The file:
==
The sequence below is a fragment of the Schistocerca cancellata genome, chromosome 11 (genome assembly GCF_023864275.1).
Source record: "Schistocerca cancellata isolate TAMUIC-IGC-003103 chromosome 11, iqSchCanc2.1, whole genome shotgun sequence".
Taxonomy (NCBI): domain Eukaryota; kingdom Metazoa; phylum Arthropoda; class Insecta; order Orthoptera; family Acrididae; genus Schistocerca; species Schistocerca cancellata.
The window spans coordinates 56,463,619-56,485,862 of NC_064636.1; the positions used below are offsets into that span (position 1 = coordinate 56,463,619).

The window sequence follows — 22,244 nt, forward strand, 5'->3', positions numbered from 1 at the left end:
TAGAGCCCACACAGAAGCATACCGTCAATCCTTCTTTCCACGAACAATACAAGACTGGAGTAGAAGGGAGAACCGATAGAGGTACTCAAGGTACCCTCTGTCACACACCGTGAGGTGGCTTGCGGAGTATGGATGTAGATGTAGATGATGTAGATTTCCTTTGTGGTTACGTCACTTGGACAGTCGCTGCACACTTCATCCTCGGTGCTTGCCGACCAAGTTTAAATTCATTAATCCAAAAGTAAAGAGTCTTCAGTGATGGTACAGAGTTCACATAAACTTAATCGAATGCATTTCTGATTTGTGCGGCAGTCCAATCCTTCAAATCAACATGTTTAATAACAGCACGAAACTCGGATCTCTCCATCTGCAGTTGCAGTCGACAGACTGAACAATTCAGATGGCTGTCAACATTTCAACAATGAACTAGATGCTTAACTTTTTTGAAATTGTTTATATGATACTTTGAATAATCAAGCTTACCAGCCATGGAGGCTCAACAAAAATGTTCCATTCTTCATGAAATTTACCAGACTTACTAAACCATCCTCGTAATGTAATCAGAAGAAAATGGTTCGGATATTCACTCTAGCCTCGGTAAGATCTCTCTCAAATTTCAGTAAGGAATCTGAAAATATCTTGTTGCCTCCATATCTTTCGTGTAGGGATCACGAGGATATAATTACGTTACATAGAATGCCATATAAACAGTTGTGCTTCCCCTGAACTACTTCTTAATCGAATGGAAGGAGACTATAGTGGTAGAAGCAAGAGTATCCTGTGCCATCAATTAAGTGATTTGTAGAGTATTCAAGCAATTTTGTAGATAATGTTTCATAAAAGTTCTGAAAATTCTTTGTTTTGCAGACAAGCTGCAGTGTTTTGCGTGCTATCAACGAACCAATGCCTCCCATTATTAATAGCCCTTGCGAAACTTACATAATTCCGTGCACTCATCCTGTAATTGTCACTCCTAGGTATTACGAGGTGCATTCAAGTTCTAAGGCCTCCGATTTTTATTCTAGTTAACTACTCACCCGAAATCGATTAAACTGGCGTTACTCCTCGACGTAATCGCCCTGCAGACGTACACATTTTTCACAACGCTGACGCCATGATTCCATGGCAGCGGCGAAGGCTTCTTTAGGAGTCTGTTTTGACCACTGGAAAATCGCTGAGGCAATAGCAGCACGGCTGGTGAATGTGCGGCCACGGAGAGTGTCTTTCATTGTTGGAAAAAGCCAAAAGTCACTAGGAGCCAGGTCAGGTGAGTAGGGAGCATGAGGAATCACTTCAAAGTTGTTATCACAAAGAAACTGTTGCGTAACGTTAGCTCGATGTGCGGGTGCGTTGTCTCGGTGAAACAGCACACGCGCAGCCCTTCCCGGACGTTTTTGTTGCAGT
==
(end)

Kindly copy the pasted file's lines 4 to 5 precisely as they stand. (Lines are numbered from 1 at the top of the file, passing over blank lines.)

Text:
The window spans coordinates 56,463,619-56,485,862 of NC_064636.1; the positions used below are offsets into that span (position 1 = coordinate 56,463,619).

The window sequence follows — 22,244 nt, forward strand, 5'->3', positions numbered from 1 at the left end: